Wednesday, June 01, 2011

Giorgio Armani- Armani Prive Oranger Alhambra

If you ask me, the best time of the year to wear bright citrus perfumes is the middle of winter. That's when they cheer you up with their eternal optimism and hope for warmer days. Most people regard these lemon-orange cologne-type fragrances as summer staples, but really, other than that first blast of sharpness I don't see the point.

I remember first testing Armani Prive Oranger Alhambra on an extra cold winter day. It was glorious- all sunshine and oakmoss, with a chypre dry-down and a lot more magic than I'd have expected. Oranger Alhambra stayed on my skin and sleeves all day, making me smile every time I sniffed myself, despite the dreary slushy day.

I have a full bottle now (thanks to a lucky stop at a thrift store, where I found it sealed in box for the princely sum of $25) and have spent the last few days bathing myself in this Armani Prive perfume. After all, 85 degrees have been the coolest temperature we've seen this week. It doesn't feel the same in the soupy air. Yes, the beauty and the rosemary-tinged orange is all there. The chypre structure is familiar and lovely, even if this is a modern thin one, with questionable oakmoss that doesn't have the kick of yore. It's still green, it's still well-crafted and pleasing. But the formula of Oranger Alhambra is so volatile that it's gone within 30 minutes without doing the intricate dance that enchants me in cooler weather. It skips the more captivating parts of the dry-down, the moments when you smell green jasmine just under the surface, slightly sweetening the aroma of bitter orange peels. Modern oakmoss is not robust enough to assert itself in this weather, and since the patchouli here is pale, dry and clean, there's not much of a dry-down of which to speak.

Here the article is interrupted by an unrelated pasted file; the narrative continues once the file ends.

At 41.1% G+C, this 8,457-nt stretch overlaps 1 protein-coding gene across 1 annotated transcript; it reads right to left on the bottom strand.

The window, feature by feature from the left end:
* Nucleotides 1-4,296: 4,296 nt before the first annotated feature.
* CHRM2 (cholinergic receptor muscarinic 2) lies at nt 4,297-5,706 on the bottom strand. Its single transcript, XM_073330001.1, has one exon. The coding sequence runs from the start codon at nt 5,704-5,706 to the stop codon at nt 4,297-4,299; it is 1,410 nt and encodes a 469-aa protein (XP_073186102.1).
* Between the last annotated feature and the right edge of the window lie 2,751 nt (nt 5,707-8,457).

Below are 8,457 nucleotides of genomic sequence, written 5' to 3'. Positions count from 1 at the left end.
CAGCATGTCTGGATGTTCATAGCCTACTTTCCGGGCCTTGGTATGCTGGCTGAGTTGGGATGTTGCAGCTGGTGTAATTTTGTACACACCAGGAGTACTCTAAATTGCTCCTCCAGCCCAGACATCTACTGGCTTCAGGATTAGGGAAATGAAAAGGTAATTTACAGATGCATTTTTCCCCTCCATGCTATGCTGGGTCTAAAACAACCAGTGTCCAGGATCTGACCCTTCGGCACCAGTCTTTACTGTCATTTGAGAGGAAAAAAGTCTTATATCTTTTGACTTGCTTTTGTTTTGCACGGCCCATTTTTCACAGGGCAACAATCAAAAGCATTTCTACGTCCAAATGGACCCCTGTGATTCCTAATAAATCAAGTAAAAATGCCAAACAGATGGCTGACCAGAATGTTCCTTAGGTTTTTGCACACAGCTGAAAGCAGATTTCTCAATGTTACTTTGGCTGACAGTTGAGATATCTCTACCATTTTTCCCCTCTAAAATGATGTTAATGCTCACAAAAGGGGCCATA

Don't get me wrong: Armani Prive Oranger Alhambra is still nice in this weather, it just doesn't fulfill its full potential when it disappears so quickly. Tomorrow I'm going to wear some favorite vintage. Oranger Alhambra can wait until fall.

Notes: Lemon, Bergamot, Bitter Orange, Petitgrain, Rosemary, Marjoram, Jasmine, Moss, Patchouli.

Armani Prive Oranger Alhambra ($115, 100 ml EDT) at select Saks locations.

Photo of model Anne St. Marie from Harper's Bazaar, 1957.


  1. Gaia, thanks for the review, this sounds very appealing to me! But are you sure about the price? 115 dollars for 100 ml? I thought the Prive line was outrageously expensive...

  2. it's not a fake? not sure if his stuff gets faked. but it might explain the lack of staying power and oomph.

  3. Kristina, the outrageously expensive ones are the EDP (Cuir Amethyste et all). The lighter EDTs in the cream box and transparent bottles are a bit cheaper.

  4. Anon, unlike the popular mainstream Armani perfumes, no one bothers to fake these. My bottle is very real, came in the elaborate heavy inner box and with the pebble on top.
    The longevity issue is because of the combination of volatile citrus molecules and atrocious weather. The same juice from this bottle lasts longer on my sheets.


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